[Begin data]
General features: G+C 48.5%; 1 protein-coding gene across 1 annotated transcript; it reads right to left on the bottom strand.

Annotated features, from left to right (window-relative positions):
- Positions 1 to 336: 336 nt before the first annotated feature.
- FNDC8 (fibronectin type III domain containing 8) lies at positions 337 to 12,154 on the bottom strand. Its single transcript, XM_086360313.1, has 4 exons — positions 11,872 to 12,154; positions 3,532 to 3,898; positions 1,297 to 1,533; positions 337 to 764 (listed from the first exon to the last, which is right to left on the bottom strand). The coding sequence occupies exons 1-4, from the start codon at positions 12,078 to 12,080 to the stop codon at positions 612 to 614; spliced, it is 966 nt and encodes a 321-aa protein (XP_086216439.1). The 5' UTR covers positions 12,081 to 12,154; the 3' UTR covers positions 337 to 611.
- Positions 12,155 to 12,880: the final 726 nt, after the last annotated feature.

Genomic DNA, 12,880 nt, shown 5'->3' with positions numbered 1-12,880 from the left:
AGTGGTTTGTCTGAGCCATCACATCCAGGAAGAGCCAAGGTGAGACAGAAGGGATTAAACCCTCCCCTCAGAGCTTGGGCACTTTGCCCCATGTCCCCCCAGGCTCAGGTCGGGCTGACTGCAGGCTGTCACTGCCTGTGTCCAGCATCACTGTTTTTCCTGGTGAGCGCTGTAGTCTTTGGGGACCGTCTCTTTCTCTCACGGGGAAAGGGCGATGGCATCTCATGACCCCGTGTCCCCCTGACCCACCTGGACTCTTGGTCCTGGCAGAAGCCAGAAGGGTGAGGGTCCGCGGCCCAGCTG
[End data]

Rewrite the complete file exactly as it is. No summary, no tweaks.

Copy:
General features: G+C 48.5%; 1 protein-coding gene across 1 annotated transcript; it reads right to left on the bottom strand.

Annotated features, from left to right (window-relative positions):
- Positions 1 to 336: 336 nt before the first annotated feature.
- FNDC8 (fibronectin type III domain containing 8) lies at positions 337 to 12,154 on the bottom strand. Its single transcript, XM_086360313.1, has 4 exons — positions 11,872 to 12,154; positions 3,532 to 3,898; positions 1,297 to 1,533; positions 337 to 764 (listed from the first exon to the last, which is right to left on the bottom strand). The coding sequence occupies exons 1-4, from the start codon at positions 12,078 to 12,080 to the stop codon at positions 612 to 614; spliced, it is 966 nt and encodes a 321-aa protein (XP_086216439.1). The 5' UTR covers positions 12,081 to 12,154; the 3' UTR covers positions 337 to 611.
- Positions 12,155 to 12,880: the final 726 nt, after the last annotated feature.

Genomic DNA, 12,880 nt, shown 5'->3' with positions numbered 1-12,880 from the left:
AGTGGTTTGTCTGAGCCATCACATCCAGGAAGAGCCAAGGTGAGACAGAAGGGATTAAACCCTCCCCTCAGAGCTTGGGCACTTTGCCCCATGTCCCCCCAGGCTCAGGTCGGGCTGACTGCAGGCTGTCACTGCCTGTGTCCAGCATCACTGTTTTTCCTGGTGAGCGCTGTAGTCTTTGGGGACCGTCTCTTTCTCTCACGGGGAAAGGGCGATGGCATCTCATGACCCCGTGTCCCCCTGACCCACCTGGACTCTTGGTCCTGGCAGAAGCCAGAAGGGTGAGGGTCCGCGGCCCAGCTG